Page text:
4. JBJK16 says:

    I don't vote in Congressman Coffman's district, but save yoru time and money.  He's a lock.  When voters figure out who the D nominee is (was), and get the chance to compare him to Coffman – Coffman will win in a walk.


    • Duke CoxDuke Cox says:

      That's a hoot. 

      To begin with.. there is no nominee. There is a Democratic candidate, but he won't be a "nominee" until the Democratic Party state convention.

      You obviously know nothing of Andrew Romanoff.

      • JBJK16 says:

        That is my point.

        Is he the moderate, go along to get along wanna be career politician? I thought so, but then he and his campaign tried to paint him as the next Bernie Sanders if only the President would get out of his way.  2010 was a long time ago, and my memory has never been as good as I'd like to think it was, but it wasn't that long ago and I remember who he tried to be.

        What is he going to be this time? ACLU lawyer for the SPLC? English teacher violating the sanctions and braving the death squads in Nicaragua? Say what you want about Coffman, he volunteered to swear an oath and put on a uniform and he has more experience in office.  

        As long as he can avoid cameras and smartphones, he wins.

        • BlueCatBlueCat says:

          I don't know. With the new district, Coffman only won last time over a no name candidate who received very little real money until well into the game by a hair. I wouldn't be doing that happy dance just yet.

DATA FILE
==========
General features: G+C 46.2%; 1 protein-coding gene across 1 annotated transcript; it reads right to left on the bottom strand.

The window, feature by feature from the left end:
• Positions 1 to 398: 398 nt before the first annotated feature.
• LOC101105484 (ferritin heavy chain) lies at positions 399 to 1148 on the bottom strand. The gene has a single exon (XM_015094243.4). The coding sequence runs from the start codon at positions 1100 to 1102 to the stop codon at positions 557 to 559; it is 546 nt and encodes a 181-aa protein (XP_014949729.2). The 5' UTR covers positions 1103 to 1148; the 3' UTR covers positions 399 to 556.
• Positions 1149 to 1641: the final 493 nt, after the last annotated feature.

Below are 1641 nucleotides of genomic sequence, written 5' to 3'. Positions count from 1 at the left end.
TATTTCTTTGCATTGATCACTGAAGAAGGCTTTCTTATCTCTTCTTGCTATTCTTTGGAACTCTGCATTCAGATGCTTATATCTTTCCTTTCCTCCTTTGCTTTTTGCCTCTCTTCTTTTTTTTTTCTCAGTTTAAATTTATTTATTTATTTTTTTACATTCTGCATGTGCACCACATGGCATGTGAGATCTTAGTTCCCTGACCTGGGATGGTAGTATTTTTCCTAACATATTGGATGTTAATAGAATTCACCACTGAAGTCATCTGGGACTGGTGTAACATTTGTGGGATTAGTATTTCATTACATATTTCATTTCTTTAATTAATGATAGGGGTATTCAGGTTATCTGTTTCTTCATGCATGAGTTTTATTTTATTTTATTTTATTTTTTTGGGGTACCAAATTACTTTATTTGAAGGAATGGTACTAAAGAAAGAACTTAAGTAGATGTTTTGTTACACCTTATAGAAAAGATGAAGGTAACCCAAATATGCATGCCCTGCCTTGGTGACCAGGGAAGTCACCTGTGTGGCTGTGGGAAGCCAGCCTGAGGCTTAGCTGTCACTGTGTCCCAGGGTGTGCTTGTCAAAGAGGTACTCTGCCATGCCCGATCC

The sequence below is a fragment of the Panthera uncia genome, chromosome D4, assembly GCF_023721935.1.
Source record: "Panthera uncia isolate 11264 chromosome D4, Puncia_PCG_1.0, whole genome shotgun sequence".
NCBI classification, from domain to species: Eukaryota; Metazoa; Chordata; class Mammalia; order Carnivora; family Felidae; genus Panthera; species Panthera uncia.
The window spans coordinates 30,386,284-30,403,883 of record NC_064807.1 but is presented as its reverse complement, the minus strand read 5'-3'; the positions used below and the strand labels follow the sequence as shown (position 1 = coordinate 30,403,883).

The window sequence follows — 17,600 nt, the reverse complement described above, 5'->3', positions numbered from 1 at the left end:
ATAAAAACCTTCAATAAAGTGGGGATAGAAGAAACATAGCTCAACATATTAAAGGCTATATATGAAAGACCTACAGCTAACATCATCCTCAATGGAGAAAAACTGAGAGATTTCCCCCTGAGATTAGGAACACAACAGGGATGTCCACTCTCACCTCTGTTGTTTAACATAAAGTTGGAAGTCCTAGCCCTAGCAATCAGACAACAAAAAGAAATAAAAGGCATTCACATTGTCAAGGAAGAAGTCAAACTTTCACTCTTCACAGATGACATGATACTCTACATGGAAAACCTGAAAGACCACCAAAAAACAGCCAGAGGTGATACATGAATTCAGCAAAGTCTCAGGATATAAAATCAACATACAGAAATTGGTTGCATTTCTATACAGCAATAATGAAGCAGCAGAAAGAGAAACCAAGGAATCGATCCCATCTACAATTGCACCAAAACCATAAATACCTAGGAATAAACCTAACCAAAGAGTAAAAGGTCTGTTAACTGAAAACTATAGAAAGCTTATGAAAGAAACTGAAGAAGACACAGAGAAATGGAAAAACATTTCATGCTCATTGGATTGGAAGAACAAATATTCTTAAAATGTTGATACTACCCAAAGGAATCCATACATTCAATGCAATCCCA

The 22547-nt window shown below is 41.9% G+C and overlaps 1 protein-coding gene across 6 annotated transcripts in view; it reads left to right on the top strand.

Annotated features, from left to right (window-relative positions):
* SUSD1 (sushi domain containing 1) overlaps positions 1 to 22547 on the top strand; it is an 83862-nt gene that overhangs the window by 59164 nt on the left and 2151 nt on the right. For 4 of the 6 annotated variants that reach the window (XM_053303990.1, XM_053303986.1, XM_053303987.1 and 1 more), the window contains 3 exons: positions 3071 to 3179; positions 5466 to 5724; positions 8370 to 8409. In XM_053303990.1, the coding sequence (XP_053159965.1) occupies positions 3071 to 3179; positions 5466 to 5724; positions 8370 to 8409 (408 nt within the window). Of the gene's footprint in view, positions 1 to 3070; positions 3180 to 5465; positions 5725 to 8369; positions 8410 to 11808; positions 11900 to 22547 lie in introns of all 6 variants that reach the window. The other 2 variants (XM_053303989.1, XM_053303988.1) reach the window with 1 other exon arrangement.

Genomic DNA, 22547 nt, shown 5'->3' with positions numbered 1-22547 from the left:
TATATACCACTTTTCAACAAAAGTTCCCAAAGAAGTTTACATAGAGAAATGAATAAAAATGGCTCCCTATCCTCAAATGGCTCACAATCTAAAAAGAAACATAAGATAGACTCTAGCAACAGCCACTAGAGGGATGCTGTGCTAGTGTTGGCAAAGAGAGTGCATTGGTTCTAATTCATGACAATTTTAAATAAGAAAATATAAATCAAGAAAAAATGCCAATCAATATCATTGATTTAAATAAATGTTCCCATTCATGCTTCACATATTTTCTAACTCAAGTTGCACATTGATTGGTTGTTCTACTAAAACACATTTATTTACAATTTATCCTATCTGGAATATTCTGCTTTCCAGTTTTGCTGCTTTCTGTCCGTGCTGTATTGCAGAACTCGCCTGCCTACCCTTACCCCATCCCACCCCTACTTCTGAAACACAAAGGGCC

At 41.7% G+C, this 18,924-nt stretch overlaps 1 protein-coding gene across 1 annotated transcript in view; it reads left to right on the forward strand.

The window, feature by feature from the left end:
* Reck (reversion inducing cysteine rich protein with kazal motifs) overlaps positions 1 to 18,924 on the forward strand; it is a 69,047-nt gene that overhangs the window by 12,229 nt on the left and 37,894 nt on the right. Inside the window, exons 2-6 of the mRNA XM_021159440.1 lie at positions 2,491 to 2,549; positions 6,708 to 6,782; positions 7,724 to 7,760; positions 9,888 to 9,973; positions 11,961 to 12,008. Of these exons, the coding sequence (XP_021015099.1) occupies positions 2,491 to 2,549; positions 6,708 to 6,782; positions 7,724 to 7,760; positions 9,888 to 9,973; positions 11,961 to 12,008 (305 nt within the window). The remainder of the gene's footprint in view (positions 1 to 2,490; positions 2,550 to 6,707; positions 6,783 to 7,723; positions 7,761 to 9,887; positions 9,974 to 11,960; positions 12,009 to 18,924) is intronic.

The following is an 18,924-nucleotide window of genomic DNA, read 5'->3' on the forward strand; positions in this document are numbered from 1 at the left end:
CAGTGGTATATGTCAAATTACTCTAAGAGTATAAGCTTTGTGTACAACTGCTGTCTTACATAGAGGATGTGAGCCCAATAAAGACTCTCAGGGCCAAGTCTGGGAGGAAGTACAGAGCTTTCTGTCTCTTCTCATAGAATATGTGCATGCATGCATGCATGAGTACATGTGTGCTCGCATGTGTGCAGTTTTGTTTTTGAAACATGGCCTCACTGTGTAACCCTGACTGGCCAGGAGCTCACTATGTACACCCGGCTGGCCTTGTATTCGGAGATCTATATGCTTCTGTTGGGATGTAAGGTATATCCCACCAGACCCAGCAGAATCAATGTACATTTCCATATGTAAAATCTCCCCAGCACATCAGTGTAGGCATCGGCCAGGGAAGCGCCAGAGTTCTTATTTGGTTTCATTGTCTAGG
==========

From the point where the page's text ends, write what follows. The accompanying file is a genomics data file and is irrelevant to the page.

• exlurker19 says:

          I agree that the more you know Coffman, the less you like him.  But if you think Romanoff isn't going to point a large, bright shiny spotlight on Coffman's many flaws, you haven't seen the size of his warchest.

          • JBJK16 says:

            You know what they about size. Winning requires a message to campaign on.  The D doesn't have one.

            • BlueCatBlueCat says:

              And Coffman does? You forget, he barely won last time. And I wouldn't be too sure about Romanoff being unable to present a strong message.

              Last election Coffman was so willing to say whatever he thought the audience of the moment wanted to hear he'd make a stupid Tea Party approved statement in the morning, apologize for it by noon then apologize for the apology the next day. Rinse, repeat. 

              Talk about no message. If Coffman has one it's "I have absolutely no integrity, am not the sharpest knife in the drawer and hold no opinions not subject to instant reversal and reversal of reversal. Vote for me even though even I don't know what I want want to accomplish." 

        • notaskinnycooknotaskinnycook says:

           TV cameras and smartphones are part and parcel of running for a Congressional seat these days.. Avoiding media coverage that isn't hand-selected by the candidate is the fastest way I can think of to become a non-entity in any race.

        • DavieDavie says:

          That's funny — you make a bold, baseless assertion that Coffman is a lock, then you present the best reason why he's likely to lose.  Trying to have it both ways again (re: Bill of Rights are absolute, except when they aren't)?


          As long as he can avoid cameras and smartphones, he wins. – See more at: http://coloradopols.com/diary/53030/2013s-top-ten-2-mike-coffman-americas-most-vulnerable-congressman#comment-535091